Re-Think Anxiety with New Strategies and Tools

Dandelion

What do you notice about your anxiety?

I mean, other than the way it feels?

Notice anything about your thoughts in relation to what's actually happening in the moment?

I would be willing to bet that whatever thought you are having at the time have little to nothing to do with the present moment in time.

Why?

Because if what you were anxious about was happening in the present moment, you would be too busy dealing with it to actually feel anxious about it.

Isn't that interesting?

Think about any specific time you have felt anxious about something, anything could be a presentation, meeting new people, making an uncomfortable phone call, etc.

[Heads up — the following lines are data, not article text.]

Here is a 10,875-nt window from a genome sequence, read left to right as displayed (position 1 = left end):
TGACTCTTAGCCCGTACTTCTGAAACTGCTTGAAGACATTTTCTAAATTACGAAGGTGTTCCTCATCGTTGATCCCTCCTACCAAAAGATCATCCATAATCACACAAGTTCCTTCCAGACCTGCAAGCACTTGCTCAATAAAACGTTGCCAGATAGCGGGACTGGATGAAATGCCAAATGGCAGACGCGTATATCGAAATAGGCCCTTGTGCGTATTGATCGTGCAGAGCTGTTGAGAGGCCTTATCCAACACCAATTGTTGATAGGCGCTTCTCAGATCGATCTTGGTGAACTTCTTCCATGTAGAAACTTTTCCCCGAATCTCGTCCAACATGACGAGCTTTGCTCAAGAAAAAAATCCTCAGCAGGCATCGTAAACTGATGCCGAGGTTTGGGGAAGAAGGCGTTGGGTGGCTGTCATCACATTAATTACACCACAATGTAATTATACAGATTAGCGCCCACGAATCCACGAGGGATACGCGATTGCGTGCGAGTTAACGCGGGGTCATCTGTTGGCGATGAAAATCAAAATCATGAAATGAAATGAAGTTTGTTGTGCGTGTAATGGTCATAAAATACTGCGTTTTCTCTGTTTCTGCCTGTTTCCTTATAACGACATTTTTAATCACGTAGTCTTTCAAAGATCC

Notice 2 things here; 1 you got through it and are alive to tell the tale, and 2 while you were in the middle of dealing with the situation you weren't anxious about the situation.

Anxiety is the anticipatory worry about something that has not happened yet.

But, while you are actually dealing with it in the moment you aren't anxious.

Or, if you are anxious then you aren't actually doing what you need to be.

If this sounds like a lot of confusing back and forth, stay with me as we dive deeper into how to re-think anxiety.


Anxiety Therapists in Colorado

Dr. Alana Fenton Ph.D., PSYC

Dr. Alana Fenton Ph.D., PSYC

Colorado
(719) 345-2424
Julia Rosales, MA, LPCC

Julia Rosales, MA, LPCC

Aurora, Colorado
(720) 449-4121
Emily Murphy, LPC

Emily Murphy, LPC

Colorado
(719) 345-2424
Susan Taylor, LPCC

Susan Taylor, LPCC

Colorado